Understanding Foster Parenting: Using Administrative Data to Explore Retention. Factors Associated with Foster Parent Retention


Three studies represent much of the recent research on foster parent retention. The National Survey of Current and Former Foster Parents, conducted in 1991, used a nationally representative sample to select more than 1,000 current and foster parents for interviews (DHHS, 1989). Data from this survey were the basis for more extensive descriptive analyses by Rhodes and colleagues (Rhodes, Orme and Buehler, 2001). In the second study, researchers at Ohio State University collected data from 539 current and 265 former foster parents in eight urban counties, using logistic regression to identify factors that distinguish ongoing from former foster parents (Rindfleisch, Bean and Denby, 1998) and predict intent to continue foster parenting (Denby, Rindfleisch and Bean, 1999). In addition, a recent assessment by the Office of the Inspector General conducted both interviews with child welfare managers and focus groups with foster parents on issues affecting foster parents (DHHS, Office of the Inspector General [OIG], 2002). These three studies, and other less comprehensive ones, yield fairly consistent findings on factors that influence foster parent retention.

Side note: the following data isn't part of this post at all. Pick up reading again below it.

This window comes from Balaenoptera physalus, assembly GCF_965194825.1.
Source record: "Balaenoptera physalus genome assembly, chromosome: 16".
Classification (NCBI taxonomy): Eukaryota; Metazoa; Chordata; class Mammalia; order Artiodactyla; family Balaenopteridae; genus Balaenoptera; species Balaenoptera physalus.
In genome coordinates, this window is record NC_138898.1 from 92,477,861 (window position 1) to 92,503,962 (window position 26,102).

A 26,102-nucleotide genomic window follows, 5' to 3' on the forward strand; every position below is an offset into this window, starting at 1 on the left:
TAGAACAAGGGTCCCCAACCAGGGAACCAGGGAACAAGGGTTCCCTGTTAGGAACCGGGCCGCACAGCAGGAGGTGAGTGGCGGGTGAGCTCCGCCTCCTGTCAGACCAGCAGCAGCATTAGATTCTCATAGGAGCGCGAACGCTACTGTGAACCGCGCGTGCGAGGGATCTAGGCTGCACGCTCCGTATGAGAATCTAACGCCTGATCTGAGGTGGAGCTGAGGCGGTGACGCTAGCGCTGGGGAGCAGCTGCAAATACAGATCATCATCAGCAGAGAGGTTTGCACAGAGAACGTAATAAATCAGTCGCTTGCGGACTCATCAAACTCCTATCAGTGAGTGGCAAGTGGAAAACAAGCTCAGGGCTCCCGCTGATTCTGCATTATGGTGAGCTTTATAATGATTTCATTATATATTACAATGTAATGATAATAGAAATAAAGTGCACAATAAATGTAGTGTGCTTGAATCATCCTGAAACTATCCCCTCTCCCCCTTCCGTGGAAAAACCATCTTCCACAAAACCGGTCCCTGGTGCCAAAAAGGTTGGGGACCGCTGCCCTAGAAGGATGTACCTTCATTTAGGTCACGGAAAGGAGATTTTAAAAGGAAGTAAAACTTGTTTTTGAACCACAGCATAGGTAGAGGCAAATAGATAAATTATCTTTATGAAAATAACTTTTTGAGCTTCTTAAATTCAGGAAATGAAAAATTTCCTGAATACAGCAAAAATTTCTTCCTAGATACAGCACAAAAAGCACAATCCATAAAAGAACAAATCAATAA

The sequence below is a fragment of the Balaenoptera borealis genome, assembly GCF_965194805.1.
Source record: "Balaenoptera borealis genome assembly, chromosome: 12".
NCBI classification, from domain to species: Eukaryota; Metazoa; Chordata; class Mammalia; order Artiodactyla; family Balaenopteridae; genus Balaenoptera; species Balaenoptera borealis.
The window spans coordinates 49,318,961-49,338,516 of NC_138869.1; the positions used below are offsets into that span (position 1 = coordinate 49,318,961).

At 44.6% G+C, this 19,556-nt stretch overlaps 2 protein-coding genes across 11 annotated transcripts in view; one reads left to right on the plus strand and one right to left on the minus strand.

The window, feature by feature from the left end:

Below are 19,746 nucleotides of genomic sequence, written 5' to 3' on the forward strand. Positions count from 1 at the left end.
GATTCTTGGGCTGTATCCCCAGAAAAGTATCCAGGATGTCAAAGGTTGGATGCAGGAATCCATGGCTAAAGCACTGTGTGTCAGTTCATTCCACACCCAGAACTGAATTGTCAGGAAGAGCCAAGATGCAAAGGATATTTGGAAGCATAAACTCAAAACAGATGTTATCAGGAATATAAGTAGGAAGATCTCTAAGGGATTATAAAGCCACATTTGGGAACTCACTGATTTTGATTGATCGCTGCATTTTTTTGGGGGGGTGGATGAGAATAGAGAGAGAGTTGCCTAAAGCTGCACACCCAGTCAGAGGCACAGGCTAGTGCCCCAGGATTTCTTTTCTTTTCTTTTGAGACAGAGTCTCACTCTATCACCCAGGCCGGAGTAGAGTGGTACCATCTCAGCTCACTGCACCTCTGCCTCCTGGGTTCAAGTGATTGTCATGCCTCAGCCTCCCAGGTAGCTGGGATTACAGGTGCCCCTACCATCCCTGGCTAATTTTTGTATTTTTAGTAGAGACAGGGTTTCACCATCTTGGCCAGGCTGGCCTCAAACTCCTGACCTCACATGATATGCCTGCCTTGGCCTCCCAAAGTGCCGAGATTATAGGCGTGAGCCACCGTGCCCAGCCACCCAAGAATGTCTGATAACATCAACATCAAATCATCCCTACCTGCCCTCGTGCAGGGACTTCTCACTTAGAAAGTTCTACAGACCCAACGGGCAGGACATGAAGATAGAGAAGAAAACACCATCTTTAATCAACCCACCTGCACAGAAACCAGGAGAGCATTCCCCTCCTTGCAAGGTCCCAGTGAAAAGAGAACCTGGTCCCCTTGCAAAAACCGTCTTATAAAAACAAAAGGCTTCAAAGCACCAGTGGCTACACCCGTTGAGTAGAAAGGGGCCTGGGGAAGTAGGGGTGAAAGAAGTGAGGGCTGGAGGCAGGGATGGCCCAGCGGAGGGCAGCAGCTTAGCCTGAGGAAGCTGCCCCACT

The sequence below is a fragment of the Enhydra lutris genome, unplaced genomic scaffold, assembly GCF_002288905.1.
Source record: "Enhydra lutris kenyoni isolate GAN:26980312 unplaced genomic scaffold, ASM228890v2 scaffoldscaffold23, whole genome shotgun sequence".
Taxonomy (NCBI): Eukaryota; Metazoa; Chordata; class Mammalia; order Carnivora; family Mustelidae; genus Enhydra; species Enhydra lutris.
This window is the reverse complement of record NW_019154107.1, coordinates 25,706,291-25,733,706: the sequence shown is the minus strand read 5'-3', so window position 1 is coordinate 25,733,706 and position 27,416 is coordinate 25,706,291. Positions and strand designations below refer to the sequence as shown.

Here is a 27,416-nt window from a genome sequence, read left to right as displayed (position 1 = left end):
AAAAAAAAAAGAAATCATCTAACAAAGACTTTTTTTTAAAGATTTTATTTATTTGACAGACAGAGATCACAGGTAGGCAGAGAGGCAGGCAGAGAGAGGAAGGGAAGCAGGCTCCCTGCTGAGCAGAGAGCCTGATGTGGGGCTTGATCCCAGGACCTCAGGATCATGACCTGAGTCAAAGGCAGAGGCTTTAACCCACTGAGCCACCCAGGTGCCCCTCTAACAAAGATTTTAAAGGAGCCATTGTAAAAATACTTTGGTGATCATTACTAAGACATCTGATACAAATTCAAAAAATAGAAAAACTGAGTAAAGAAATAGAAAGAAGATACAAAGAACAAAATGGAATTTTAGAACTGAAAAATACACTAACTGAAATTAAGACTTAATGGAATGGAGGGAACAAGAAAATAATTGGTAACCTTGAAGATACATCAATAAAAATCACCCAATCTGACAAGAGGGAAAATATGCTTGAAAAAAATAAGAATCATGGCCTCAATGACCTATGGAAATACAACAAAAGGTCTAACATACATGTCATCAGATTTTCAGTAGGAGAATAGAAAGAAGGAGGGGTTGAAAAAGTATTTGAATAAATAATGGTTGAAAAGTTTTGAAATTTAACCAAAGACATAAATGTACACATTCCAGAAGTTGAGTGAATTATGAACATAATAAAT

Measures used in these studies include willingness to continue foster parenting, intention to continue or not, and satisfaction with foster parenting, which has been shown to be associated with intention to continue (Denby, Rindfleisch, and Bean, 1999). Determinants of continued foster parenting can be categorized in terms of foster parents'experiences (i.e., interactions with child welfare agencies and with foster children) and their demographic and socioeconomic characteristics.

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